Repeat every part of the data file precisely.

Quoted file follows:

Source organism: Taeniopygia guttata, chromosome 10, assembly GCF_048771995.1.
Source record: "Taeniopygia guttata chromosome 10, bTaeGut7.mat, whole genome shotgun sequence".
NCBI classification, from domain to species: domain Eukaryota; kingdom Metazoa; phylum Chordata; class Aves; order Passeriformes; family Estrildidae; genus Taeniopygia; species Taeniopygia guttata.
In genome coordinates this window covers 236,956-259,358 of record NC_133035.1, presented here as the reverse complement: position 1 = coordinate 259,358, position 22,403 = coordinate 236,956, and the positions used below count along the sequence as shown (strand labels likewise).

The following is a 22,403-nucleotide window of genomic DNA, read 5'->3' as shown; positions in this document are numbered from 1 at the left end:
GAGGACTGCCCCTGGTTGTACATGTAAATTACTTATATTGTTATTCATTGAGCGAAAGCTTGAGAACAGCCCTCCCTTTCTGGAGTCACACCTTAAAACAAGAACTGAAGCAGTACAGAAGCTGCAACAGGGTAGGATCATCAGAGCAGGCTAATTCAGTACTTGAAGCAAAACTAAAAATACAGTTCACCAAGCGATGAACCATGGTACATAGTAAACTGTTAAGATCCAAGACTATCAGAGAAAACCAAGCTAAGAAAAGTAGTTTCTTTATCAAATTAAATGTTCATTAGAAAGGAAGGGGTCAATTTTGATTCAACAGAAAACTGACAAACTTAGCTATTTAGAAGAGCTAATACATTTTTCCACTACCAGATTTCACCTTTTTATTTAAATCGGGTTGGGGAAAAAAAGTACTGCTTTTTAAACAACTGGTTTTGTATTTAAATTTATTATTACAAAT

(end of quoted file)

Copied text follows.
Source organism: Taeniopygia guttata, chromosome 10, assembly GCF_048771995.1.
Source record: "Taeniopygia guttata chromosome 10, bTaeGut7.mat, whole genome shotgun sequence".
NCBI classification, from domain to species: domain Eukaryota; kingdom Metazoa; phylum Chordata; class Aves; order Passeriformes; family Estrildidae; genus Taeniopygia; species Taeniopygia guttata.
In genome coordinates this window covers 236,956-259,358 of record NC_133035.1, presented here as the reverse complement: position 1 = coordinate 259,358, position 22,403 = coordinate 236,956, and the positions used below count along the sequence as shown (strand labels likewise).

The following is a 22,403-nucleotide window of genomic DNA, read 5'->3' as shown; positions in this document are numbered from 1 at the left end:
GAGGACTGCCCCTGGTTGTACATGTAAATTACTTATATTGTTATTCATTGAGCGAAAGCTTGAGAACAGCCCTCCCTTTCTGGAGTCACACCTTAAAACAAGAACTGAAGCAGTACAGAAGCTGCAACAGGGTAGGATCATCAGAGCAGGCTAATTCAGTACTTGAAGCAAAACTAAAAATACAGTTCACCAAGCGATGAACCATGGTACATAGTAAACTGTTAAGATCCAAGACTATCAGAGAAAACCAAGCTAAGAAAAGTAGTTTCTTTATCAAATTAAATGTTCATTAGAAAGGAAGGGGTCAATTTTGATTCAACAGAAAACTGACAAACTTAGCTATTTAGAAGAGCTAATACATTTTTCCACTACCAGATTTCACCTTTTTATTTAAATCGGGTTGGGGAAAAAAAGTACTGCTTTTTAAACAACTGGTTTTGTATTTAAATTTATTATTACAAAT